Rev Shakespeare hopes he's inherited his famous ancestor's way with words
William Shakespeare's wise words have seen him regarded as one of the most influential writers of all time.
And now one of his descendants is hoping he has inherited his famous ancestor's ability to connect with the man in the street.
The Reverend James Shakespeare, whose family are believed to be the closest living relations to the Bard, is training to become a street pastor in Leicestershire.
The Rev Shakespeare is taking to the streets in Market Harborough as part of a team who aim to calm people down and reduce late-night, alcohol-fuelled violence on Friday and Saturday nights
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"My famous relative had the knack of being able to speak to the ordinary person through his work and I am hoping that I will be able to do the same," he said.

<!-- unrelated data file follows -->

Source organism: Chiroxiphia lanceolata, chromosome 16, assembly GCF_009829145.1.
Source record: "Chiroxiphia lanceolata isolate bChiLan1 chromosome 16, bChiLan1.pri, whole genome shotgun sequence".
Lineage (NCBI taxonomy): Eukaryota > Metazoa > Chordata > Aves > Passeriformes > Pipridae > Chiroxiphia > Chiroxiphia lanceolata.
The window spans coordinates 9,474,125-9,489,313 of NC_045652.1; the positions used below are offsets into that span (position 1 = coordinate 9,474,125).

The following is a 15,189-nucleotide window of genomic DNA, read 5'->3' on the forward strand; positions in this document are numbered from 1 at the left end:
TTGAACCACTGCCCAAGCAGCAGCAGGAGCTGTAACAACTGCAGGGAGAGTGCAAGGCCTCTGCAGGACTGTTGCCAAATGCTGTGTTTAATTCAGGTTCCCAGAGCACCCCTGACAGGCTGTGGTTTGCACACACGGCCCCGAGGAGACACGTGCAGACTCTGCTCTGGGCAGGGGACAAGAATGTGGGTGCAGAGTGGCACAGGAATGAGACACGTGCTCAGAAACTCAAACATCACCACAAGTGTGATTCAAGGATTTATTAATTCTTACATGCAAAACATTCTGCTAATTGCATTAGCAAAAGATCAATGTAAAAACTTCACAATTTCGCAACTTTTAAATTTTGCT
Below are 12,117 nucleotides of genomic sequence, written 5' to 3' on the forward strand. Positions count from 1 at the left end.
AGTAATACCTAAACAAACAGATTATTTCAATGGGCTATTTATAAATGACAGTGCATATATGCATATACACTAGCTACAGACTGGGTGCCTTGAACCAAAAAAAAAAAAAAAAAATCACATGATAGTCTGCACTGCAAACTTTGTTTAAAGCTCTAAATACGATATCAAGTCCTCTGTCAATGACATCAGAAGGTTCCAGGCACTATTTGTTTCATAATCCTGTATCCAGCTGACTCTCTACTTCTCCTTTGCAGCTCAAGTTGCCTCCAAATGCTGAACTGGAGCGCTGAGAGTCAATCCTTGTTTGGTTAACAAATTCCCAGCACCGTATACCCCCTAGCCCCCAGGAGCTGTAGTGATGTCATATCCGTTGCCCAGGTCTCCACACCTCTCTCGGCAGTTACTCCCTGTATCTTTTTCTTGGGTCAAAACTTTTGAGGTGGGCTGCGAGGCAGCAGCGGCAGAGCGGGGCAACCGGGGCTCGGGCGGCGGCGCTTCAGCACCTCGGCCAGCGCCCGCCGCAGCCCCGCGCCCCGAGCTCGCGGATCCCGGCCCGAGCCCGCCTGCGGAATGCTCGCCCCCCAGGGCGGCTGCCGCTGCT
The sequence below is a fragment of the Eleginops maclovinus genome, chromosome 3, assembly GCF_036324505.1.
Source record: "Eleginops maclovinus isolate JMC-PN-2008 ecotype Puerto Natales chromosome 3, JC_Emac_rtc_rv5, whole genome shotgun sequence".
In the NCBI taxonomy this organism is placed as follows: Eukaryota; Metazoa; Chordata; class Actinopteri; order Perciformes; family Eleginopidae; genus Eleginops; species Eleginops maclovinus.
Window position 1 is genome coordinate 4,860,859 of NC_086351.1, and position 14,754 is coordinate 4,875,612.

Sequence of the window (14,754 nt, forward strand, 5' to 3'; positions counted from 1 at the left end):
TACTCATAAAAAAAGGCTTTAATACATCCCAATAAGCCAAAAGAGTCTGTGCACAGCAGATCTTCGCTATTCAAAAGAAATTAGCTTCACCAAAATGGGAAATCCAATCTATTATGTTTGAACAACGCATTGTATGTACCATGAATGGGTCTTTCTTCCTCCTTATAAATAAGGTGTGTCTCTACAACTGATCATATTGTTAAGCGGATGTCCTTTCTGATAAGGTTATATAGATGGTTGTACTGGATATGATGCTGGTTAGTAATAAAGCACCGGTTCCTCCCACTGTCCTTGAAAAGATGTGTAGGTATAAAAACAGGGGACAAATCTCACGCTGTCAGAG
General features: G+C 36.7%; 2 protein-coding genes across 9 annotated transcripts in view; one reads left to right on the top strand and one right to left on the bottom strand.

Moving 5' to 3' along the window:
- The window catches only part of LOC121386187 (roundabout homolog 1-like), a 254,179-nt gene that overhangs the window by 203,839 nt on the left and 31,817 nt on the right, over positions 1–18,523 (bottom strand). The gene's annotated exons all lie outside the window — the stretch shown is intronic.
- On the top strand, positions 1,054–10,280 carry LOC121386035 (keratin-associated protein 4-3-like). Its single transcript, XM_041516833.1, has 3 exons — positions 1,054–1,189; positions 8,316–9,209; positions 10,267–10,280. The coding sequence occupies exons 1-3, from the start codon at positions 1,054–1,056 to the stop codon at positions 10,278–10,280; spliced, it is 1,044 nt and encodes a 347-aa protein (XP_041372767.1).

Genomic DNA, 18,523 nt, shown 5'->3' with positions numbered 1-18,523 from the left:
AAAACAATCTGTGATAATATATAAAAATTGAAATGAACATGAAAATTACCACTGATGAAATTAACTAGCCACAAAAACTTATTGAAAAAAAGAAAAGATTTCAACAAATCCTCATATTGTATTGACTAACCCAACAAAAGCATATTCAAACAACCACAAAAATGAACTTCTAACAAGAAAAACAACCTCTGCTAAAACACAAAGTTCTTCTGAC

"I will be co-ordinating the team of street pastors in Market Harborough and am training so I can help reach out to the needy."
The Rev Shakespeare, 39, has spent four years as a Rector in Birstall. He said his family is descended from John Shakespeare, first cousin of the playwright.
"The family link was discovered by my grandfather Sir Geoffrey Shakespeare, who was private secretary to David Lloyd George when he was prime minster," said the Rev Shakespeare.
"My father was actually called Sir William Shakespeare, so I have had quite a lot of ribbing from people all my life. It is something I have got used to and do not mind at all."
The Rev Shakespeare was formerly rector of the Parish Church of St James the Great in Birstall and Our Lady and Saint Nicholas in Wanlip.
He has now been licensed as an associate priest of the Market Harborough Anglican team by the Archdeacon of Leicester, the Venerable Richard Atkinson.
His new role will see him supporting Little Bowden and Great Bowden parishes, as well as serving Market Harborough's St Dionysius and Lubenham parish.
The Rev Shakespeare is married to Alison, 38, business director at Leicester Grammar Junior School and they have two children, Hannah, 8, and Edward, 6.
In his spare time, he writes poetry for his own pleasure – but has never had any work published.
"I use it as a form of expression and relaxation – but you never know the genes may kick in and I might produce something worthwhile," he said.
"That would be nice but I am more interested in connecting with the needy people on the streets by word of mouth."